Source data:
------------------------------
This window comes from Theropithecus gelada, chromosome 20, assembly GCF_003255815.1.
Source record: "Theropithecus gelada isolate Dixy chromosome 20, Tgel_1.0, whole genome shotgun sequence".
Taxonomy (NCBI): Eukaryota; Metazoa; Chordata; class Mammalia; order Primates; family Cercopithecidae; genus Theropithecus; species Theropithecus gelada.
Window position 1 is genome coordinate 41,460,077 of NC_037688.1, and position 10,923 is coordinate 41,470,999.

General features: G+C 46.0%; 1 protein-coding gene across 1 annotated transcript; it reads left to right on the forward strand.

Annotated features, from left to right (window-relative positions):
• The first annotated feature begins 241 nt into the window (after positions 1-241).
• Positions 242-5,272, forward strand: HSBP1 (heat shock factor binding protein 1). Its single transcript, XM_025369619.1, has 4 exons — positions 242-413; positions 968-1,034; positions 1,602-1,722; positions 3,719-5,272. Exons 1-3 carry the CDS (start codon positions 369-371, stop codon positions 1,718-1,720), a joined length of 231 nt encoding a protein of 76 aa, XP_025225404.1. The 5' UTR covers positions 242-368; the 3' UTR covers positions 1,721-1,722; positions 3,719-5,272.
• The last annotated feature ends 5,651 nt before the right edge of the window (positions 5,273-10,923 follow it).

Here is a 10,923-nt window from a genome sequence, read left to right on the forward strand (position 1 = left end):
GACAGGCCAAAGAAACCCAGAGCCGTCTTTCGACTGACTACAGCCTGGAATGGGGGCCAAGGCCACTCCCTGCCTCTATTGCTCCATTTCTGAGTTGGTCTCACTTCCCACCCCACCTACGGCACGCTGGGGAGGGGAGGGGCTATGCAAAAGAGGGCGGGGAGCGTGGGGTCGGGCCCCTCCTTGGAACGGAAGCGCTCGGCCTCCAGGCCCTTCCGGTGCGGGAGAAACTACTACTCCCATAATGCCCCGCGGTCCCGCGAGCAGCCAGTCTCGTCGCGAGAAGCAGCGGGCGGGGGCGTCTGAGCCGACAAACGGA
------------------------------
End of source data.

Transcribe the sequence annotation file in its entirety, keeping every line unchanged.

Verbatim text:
This window comes from Theropithecus gelada, chromosome 20, assembly GCF_003255815.1.
Source record: "Theropithecus gelada isolate Dixy chromosome 20, Tgel_1.0, whole genome shotgun sequence".
Taxonomy (NCBI): Eukaryota; Metazoa; Chordata; class Mammalia; order Primates; family Cercopithecidae; genus Theropithecus; species Theropithecus gelada.
Window position 1 is genome coordinate 41,460,077 of NC_037688.1, and position 10,923 is coordinate 41,470,999.

General features: G+C 46.0%; 1 protein-coding gene across 1 annotated transcript; it reads left to right on the forward strand.

Annotated features, from left to right (window-relative positions):
• The first annotated feature begins 241 nt into the window (after positions 1-241).
• Positions 242-5,272, forward strand: HSBP1 (heat shock factor binding protein 1). Its single transcript, XM_025369619.1, has 4 exons — positions 242-413; positions 968-1,034; positions 1,602-1,722; positions 3,719-5,272. Exons 1-3 carry the CDS (start codon positions 369-371, stop codon positions 1,718-1,720), a joined length of 231 nt encoding a protein of 76 aa, XP_025225404.1. The 5' UTR covers positions 242-368; the 3' UTR covers positions 1,721-1,722; positions 3,719-5,272.
• The last annotated feature ends 5,651 nt before the right edge of the window (positions 5,273-10,923 follow it).

Here is a 10,923-nt window from a genome sequence, read left to right on the forward strand (position 1 = left end):
GACAGGCCAAAGAAACCCAGAGCCGTCTTTCGACTGACTACAGCCTGGAATGGGGGCCAAGGCCACTCCCTGCCTCTATTGCTCCATTTCTGAGTTGGTCTCACTTCCCACCCCACCTACGGCACGCTGGGGAGGGGAGGGGCTATGCAAAAGAGGGCGGGGAGCGTGGGGTCGGGCCCCTCCTTGGAACGGAAGCGCTCGGCCTCCAGGCCCTTCCGGTGCGGGAGAAACTACTACTCCCATAATGCCCCGCGGTCCCGCGAGCAGCCAGTCTCGTCGCGAGAAGCAGCGGGCGGGGGCGTCTGAGCCGACAAACGGA